People can be too quick to leave negative reviews and not quick enough to leave positive ones. Here’s our advice…
Most people have incredible travel experiences where everything has been out of the top drawer – excellent service, on-time transport, amazing company, clean accommodations, everything running smoothly and complimentary slippers. So why don’t you reward it with a compliment or review? Likewise, it doesn’t always go according to plan and a negative encounter can really ruin your trip away, potentially making you feel unfairly bitter about a particular destination. “I’m never going back to Canada because my hotel didn’t use feather pillows!”
All the staff should be locked up and the key thrown away. In spite of what may or may not happen on your travels, there are nice ways to go about complimenting or complaining – which is mutually beneficial for all parties involved. Take a look the following sage advice to help keep everyone smiling.
The number one golden rule when it comes to complimenting or complaining is to remember what or where you’ve booked. Generally speaking – you get what you pay for. If you’re paying $4000 a night for a hotel suite and there’s a dead cat in the shower, then you’re well within your right to vent about cleanliness. But on the other hand, if you’re even thinking about writing a noise complaint when you’ve booked into a party hostel – you need to have a word with yourself.
The number of times people forget this simple rule is astonishing – and establishments suffer because of it. You pay your money – you take your choice. Don’t be a jerk.
So, you’ve got an issue with a receptionist who appears to be rude or ignoring you. Perhaps they’re having a really busy morning? It could be they’re personally having a bad day? Maybe they’re stressed with the number of stupid questions they’re getting asked that guests could have answered on google? Unless they’re being openly hostile, only as a final straw should you be running to review sites to make a complaint. In this fast-paced, demanding, pressure-cooker sector, guests are often so desperate to lambast a service before they’ve taken the time to constructively improve it.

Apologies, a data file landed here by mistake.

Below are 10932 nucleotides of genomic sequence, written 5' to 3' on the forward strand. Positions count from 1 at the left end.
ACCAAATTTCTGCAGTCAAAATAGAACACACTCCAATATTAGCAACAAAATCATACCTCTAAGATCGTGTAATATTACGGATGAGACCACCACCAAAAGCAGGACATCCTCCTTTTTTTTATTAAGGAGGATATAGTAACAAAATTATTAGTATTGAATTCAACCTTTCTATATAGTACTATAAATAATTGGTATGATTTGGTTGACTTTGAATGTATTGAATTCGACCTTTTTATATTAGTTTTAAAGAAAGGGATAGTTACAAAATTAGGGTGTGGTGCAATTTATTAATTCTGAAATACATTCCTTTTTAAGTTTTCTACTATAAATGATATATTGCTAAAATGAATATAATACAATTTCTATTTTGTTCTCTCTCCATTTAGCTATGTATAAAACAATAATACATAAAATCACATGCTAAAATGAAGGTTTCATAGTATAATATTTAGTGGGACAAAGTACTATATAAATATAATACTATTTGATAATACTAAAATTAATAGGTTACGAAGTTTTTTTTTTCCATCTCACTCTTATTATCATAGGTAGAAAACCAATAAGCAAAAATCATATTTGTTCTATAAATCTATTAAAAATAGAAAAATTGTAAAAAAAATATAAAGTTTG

Be polite, courteous, and patient. Talk to the staff and let them know your problem – you’ll find that 99.9% of the time it can be resolved and they really want to help. Leaving a knee-jerk review is damning to a business and costs people their jobs.
If you’re unlucky enough to experience staff unwilling to co-operate, take it up a notch and speak to management. Nobody should be happy about getting someone into trouble, but if you’re not getting results then go higher up the chain. Here’s an example – bedbugs. Most establishments worth their salt fight tooth and nail, round the clock to keep the nasty critters away, but nonetheless, they can and do happen. Should such an incident occur, the manager will most likely be swift to change your room, offer you a free stay and then put in the extra work to tackle the problem.
Think twice then before leaving a review saying “the hostel was overrun with bedbugs.” If you received an apology, the situation was rectified and your stay was comfortable as a result – is there any need to leave a negative review? Remember – mud sticks and this is their livelihood. Which brings us nicely to –
When leaving a negative review try and ensure it’s justified. What many travellers don’t realise is that one poor review for an establishment with typically excellent ratings can suddenly bring their score tumbling down – and this has serious consequences when potential guests decide where they want to stay.
Once again, if you’ve had your grievance satisfied, is there really a need to continue further? What do you get out of that? Of course, by all means, leave a scathing review if your needs were consistently not met – but really, only if it’s merited, so use common sense. Realistically, hostels, hotels, airlines and such should also have the power to review guests!
Travel businesses stand or fall on the reviews they receive, but there always appears to be more reviewers eager to destroy rather than create. Perhaps people think the service was so good they don’t need to bother leaving a review, because everyone else will do it already. Actually, EVERY review counts. So, if you’ve had an amazing snorkel tour adventure, experienced great customer service in a hostel, or dined out with a meal to remember – drop them a review and give a little love back. Mention names too – if Bob the bar guy made outstanding cocktails all evening, give him a boost with a name drop. The hospitality industry thrives off it and so do the individuals that make it tick.
When reading reviews yourself, look across the broad spectrum and glean what to expect from a service or attraction based on a cross-section – and not just one or two negative nancies. One bad review does not a bad service make, but it’s remarkable just how much a black mark sticks in people’s minds. Let’s say there’s a restaurant with one hundred amazing reviews and one poor review – which do you read first? The poor one, right?! First impressions last! Once again, use your common sense – if 100 people say the crème Brulee was to die for and one person says it was like eating month old yoghurt – we’ll be eating the crème Brulee!
Reviews are part and parcel of the hospitality industry, but we think people should be practising a little more courtesy and respect. There’s always one disgruntled guest with a bee in their bonnet, itching to brutally tear down an establishment with vicious prose on TripAdvisor. But there’s a nice way to go about things, and a little patience, a cool head and an empathetic ear can go far for all involved. And remember; if you’ve had a great experience, be sure to say so!